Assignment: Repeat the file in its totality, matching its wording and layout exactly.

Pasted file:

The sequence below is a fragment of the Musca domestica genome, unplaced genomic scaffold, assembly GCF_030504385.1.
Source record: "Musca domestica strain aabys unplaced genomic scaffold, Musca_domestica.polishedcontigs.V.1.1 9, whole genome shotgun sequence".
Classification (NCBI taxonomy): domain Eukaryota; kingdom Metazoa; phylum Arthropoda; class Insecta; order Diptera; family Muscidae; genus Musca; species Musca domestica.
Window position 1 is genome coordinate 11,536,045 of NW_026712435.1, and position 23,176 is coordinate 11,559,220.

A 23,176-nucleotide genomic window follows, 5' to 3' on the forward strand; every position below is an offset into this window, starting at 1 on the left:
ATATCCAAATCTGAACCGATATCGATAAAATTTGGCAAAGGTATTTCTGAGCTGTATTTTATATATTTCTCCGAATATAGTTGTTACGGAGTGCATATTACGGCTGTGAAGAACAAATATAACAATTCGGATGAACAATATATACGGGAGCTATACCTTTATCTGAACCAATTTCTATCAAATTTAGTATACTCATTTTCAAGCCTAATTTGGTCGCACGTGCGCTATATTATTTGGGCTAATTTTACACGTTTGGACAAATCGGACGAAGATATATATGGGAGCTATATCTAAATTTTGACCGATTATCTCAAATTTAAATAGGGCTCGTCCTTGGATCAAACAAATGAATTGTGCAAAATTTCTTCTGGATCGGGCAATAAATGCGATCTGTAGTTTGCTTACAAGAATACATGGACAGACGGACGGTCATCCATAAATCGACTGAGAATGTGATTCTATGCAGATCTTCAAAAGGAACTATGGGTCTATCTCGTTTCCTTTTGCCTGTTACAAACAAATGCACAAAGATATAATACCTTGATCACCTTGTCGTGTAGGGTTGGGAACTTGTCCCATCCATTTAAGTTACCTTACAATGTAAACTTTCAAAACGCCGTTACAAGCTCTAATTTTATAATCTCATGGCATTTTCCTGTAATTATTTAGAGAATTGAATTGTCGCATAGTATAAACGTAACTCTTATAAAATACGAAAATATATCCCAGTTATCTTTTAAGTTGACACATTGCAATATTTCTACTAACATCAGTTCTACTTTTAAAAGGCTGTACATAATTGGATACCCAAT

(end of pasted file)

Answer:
The sequence below is a fragment of the Musca domestica genome, unplaced genomic scaffold, assembly GCF_030504385.1.
Source record: "Musca domestica strain aabys unplaced genomic scaffold, Musca_domestica.polishedcontigs.V.1.1 9, whole genome shotgun sequence".
Classification (NCBI taxonomy): domain Eukaryota; kingdom Metazoa; phylum Arthropoda; class Insecta; order Diptera; family Muscidae; genus Musca; species Musca domestica.
Window position 1 is genome coordinate 11,536,045 of NW_026712435.1, and position 23,176 is coordinate 11,559,220.

A 23,176-nucleotide genomic window follows, 5' to 3' on the forward strand; every position below is an offset into this window, starting at 1 on the left:
ATATCCAAATCTGAACCGATATCGATAAAATTTGGCAAAGGTATTTCTGAGCTGTATTTTATATATTTCTCCGAATATAGTTGTTACGGAGTGCATATTACGGCTGTGAAGAACAAATATAACAATTCGGATGAACAATATATACGGGAGCTATACCTTTATCTGAACCAATTTCTATCAAATTTAGTATACTCATTTTCAAGCCTAATTTGGTCGCACGTGCGCTATATTATTTGGGCTAATTTTACACGTTTGGACAAATCGGACGAAGATATATATGGGAGCTATATCTAAATTTTGACCGATTATCTCAAATTTAAATAGGGCTCGTCCTTGGATCAAACAAATGAATTGTGCAAAATTTCTTCTGGATCGGGCAATAAATGCGATCTGTAGTTTGCTTACAAGAATACATGGACAGACGGACGGTCATCCATAAATCGACTGAGAATGTGATTCTATGCAGATCTTCAAAAGGAACTATGGGTCTATCTCGTTTCCTTTTGCCTGTTACAAACAAATGCACAAAGATATAATACCTTGATCACCTTGTCGTGTAGGGTTGGGAACTTGTCCCATCCATTTAAGTTACCTTACAATGTAAACTTTCAAAACGCCGTTACAAGCTCTAATTTTATAATCTCATGGCATTTTCCTGTAATTATTTAGAGAATTGAATTGTCGCATAGTATAAACGTAACTCTTATAAAATACGAAAATATATCCCAGTTATCTTTTAAGTTGACACATTGCAATATTTCTACTAACATCAGTTCTACTTTTAAAAGGCTGTACATAATTGGATACCCAAT